If you’d visited San Francisco back in 1967, you might have found a 14-year-old kid doing something a bit unusual for a teenager.
He spent time in libraries, poring over old documents, photos and newspapers. He was on the trail of the legendary California bandit Tiburcio Vasquez.
Today, the decidedly grown-up John Boessenecker has finished the research and come up with the definitive book on the outlaw, Bandido: The Life and Times of Tiburcio Vasquez, published by University of Oklahoma Press.
So what led a teenager to study Vasquez? “I’d heard lots of stories about him, growing up in northern California where he spent most of his life. And I was also interested in California during that period. The rise of Vasquez the bandit coincided with the fall of the Californios, the Latinos who populated the area.”
Vasquez certainly didn’t seem a candidate for a life of crime when he was born in 1835. His great-grandfather helped found San Francisco. His grandfather was one of the first settlers in San Jose, where he was the alcalde (chief administrator) three times. Vasquez’s father served as a councilman in San Jose. Tiburcio’s family wasn’t wealthy, but it was prominent. Folks expected him and his brothers and sisters to follow that same path.
But like the old story goes, the young Tiburcio fell in with bad company; he hit the outlaw trail by the time he was 17.
Vasquez’s criminal career was a long one, stretching from about 1852 until his death in 1875 (with a couple of prison stints in the interim). He became something of a legend in his own time.
And why not? In a world where most criminals were ugly, dirty and semi-crazy, Vasquez stood out. “He was a true gentleman bandit,” the author says. “He was handsome, friendly and talkative, dressed well, sang and played guitar, and danced. He was well educated.”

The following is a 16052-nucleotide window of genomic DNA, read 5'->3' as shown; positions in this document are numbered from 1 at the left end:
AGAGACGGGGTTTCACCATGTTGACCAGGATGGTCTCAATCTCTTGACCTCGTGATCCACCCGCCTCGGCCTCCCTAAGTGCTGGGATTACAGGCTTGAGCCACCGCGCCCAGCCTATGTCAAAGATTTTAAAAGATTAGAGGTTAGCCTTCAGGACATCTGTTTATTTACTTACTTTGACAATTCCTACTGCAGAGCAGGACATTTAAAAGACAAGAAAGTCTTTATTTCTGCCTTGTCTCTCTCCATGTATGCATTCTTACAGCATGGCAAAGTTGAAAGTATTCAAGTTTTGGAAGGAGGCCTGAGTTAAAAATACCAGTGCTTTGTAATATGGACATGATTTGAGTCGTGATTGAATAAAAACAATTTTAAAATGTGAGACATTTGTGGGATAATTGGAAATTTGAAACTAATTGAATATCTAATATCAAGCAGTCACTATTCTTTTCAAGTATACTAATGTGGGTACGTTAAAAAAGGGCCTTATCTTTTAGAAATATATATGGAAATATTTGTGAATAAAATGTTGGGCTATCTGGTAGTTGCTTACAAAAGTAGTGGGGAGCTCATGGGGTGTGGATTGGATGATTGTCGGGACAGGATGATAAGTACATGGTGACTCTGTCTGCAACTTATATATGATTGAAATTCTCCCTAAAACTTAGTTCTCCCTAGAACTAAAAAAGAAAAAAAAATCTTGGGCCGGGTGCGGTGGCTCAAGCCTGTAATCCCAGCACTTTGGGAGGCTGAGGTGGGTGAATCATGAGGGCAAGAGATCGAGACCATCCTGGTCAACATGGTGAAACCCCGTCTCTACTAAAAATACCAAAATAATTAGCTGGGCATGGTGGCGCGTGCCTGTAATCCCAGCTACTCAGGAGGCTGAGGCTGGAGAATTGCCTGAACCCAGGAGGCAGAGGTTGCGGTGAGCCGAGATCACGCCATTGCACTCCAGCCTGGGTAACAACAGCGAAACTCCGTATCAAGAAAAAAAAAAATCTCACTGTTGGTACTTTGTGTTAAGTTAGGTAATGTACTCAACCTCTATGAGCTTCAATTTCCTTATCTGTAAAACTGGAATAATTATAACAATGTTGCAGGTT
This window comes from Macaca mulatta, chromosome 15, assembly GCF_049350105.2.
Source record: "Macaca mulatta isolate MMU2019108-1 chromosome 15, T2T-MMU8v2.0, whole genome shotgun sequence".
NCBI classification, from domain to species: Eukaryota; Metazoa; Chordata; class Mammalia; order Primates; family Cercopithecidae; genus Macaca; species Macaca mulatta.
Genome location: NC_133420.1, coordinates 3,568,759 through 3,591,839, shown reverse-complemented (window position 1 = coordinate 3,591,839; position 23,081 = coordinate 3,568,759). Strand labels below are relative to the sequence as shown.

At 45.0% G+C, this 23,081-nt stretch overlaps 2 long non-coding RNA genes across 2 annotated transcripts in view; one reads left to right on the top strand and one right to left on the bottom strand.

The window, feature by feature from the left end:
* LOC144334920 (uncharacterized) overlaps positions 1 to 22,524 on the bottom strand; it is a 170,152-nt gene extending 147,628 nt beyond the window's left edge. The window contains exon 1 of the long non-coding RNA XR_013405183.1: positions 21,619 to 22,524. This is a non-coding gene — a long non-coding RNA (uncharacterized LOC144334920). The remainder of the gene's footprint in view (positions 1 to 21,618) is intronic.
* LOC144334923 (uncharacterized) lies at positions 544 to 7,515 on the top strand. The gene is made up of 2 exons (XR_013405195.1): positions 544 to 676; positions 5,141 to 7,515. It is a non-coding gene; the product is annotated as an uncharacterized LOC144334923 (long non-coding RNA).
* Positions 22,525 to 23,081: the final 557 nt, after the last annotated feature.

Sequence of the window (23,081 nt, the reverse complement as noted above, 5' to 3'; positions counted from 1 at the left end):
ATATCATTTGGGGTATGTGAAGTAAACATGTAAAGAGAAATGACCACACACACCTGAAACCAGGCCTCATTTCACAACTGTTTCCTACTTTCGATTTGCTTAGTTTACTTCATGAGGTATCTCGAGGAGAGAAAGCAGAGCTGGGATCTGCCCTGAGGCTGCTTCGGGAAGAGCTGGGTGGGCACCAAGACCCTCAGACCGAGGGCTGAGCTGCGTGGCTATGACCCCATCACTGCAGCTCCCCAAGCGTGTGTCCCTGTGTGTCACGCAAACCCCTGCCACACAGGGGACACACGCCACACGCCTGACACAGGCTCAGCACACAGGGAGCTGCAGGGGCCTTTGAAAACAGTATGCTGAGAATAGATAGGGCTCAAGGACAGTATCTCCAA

Vasquez had charisma. Many of his fellow Californios, then and now, embraced the legend of Tiburcio as a freedom fighter and social bandit. The stories say he was a Robin Hood, stealing from the rich gringos to give to the poor peons. Vasquez encouraged that image: “I had numerous fights in defense of what I believed to be my rights and those of my countrymen.” Health centers and schools are named for him.
Boessenecker’s response? “Why did he rob people? So he could get money to spend on himself.”
Vasquez and his gang held up stagecoaches, stores, travelers—anybody that might have a fat purse. The man could be bold, such as when his outfit held up the entire town of Kingston on December 26, 1873, and stole $2,500 in cash and jewelry.
His sprees weren’t always violence-free. An August 1873 raid on a store in Tres Pinos resulted in the deaths of three innocent bystanders—and increased rewards for Vasquez’s capture.
His passion for women would lead to his downfall. Vasquez had countless lovers and illegitimate children. But he made some seriously bad decisions when it came to his amours.
Vasquez angered members of his own family when he impregnated his teenage niece. He later stole the wife of one of his trusted lieutenants. People turned against him, leading to his capture in Los Angeles in May 1874. A jury convicted him of murder. On March 19, 1875, he was hanged in San Jose—ironically, the same city founded by his grandfather.
The publication of Bandido is the end of a long trail for Boessenecker, who is a prominent attorney in San Francisco. But it’s not the end of his writing career (he is the author of several books on Old West outlaws and lawmen). His next book is a bio of Arizona sheriff (and Earp ally) Bob Paul.
That shouldn’t take more than four decades to complete.